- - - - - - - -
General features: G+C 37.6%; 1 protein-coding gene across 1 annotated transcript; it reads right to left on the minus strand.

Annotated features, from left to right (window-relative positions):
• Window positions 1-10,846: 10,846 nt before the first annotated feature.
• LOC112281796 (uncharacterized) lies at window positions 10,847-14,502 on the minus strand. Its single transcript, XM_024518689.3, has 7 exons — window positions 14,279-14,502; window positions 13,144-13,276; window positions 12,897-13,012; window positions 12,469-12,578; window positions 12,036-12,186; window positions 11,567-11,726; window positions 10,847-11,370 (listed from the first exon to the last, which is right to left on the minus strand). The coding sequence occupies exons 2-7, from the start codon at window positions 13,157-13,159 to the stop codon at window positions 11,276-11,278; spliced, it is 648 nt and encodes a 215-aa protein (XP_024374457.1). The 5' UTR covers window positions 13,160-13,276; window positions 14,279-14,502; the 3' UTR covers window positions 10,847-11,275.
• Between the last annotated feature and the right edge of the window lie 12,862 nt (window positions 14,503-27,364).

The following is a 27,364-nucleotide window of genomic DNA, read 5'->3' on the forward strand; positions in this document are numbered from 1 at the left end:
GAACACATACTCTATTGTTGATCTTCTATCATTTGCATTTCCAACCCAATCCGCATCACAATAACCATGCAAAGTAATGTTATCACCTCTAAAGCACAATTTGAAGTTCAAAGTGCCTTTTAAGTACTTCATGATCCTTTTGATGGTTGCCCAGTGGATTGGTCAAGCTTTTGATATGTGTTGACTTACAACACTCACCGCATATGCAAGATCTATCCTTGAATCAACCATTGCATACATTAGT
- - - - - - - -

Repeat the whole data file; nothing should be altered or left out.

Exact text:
General features: G+C 37.6%; 1 protein-coding gene across 1 annotated transcript; it reads right to left on the minus strand.

Annotated features, from left to right (window-relative positions):
• Window positions 1-10,846: 10,846 nt before the first annotated feature.
• LOC112281796 (uncharacterized) lies at window positions 10,847-14,502 on the minus strand. Its single transcript, XM_024518689.3, has 7 exons — window positions 14,279-14,502; window positions 13,144-13,276; window positions 12,897-13,012; window positions 12,469-12,578; window positions 12,036-12,186; window positions 11,567-11,726; window positions 10,847-11,370 (listed from the first exon to the last, which is right to left on the minus strand). The coding sequence occupies exons 2-7, from the start codon at window positions 13,157-13,159 to the stop codon at window positions 11,276-11,278; spliced, it is 648 nt and encodes a 215-aa protein (XP_024374457.1). The 5' UTR covers window positions 13,160-13,276; window positions 14,279-14,502; the 3' UTR covers window positions 10,847-11,275.
• Between the last annotated feature and the right edge of the window lie 12,862 nt (window positions 14,503-27,364).

The following is a 27,364-nucleotide window of genomic DNA, read 5'->3' on the forward strand; positions in this document are numbered from 1 at the left end:
GAACACATACTCTATTGTTGATCTTCTATCATTTGCATTTCCAACCCAATCCGCATCACAATAACCATGCAAAGTAATGTTATCACCTCTAAAGCACAATTTGAAGTTCAAAGTGCCTTTTAAGTACTTCATGATCCTTTTGATGGTTGCCCAGTGGATTGGTCAAGCTTTTGATATGTGTTGACTTACAACACTCACCGCATATGCAAGATCTATCCTTGAATCAACCATTGCATACATTAGT